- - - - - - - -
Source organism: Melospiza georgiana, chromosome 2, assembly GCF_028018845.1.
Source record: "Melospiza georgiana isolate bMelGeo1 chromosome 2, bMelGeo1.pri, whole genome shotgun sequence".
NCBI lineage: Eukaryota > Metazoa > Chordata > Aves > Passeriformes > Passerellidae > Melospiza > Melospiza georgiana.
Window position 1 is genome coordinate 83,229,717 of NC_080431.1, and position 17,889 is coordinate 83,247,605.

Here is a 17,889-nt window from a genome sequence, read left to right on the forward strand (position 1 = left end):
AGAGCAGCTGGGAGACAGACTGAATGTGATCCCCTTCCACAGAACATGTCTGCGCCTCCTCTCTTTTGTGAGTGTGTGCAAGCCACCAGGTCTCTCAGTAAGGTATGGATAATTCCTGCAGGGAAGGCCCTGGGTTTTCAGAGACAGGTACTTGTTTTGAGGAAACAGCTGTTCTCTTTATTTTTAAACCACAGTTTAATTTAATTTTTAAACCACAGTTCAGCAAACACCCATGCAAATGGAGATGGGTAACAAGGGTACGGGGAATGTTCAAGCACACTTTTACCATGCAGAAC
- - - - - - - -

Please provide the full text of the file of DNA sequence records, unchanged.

Source organism: Melospiza georgiana, chromosome 2, assembly GCF_028018845.1.
Source record: "Melospiza georgiana isolate bMelGeo1 chromosome 2, bMelGeo1.pri, whole genome shotgun sequence".
NCBI lineage: Eukaryota > Metazoa > Chordata > Aves > Passeriformes > Passerellidae > Melospiza > Melospiza georgiana.
Window position 1 is genome coordinate 83,229,717 of NC_080431.1, and position 17,889 is coordinate 83,247,605.

Here is a 17,889-nt window from a genome sequence, read left to right on the forward strand (position 1 = left end):
AGAGCAGCTGGGAGACAGACTGAATGTGATCCCCTTCCACAGAACATGTCTGCGCCTCCTCTCTTTTGTGAGTGTGTGCAAGCCACCAGGTCTCTCAGTAAGGTATGGATAATTCCTGCAGGGAAGGCCCTGGGTTTTCAGAGACAGGTACTTGTTTTGAGGAAACAGCTGTTCTCTTTATTTTTAAACCACAGTTTAATTTAATTTTTAAACCACAGTTCAGCAAACACCCATGCAAATGGAGATGGGTAACAAGGGTACGGGGAATGTTCAAGCACACTTTTACCATGCAGAAC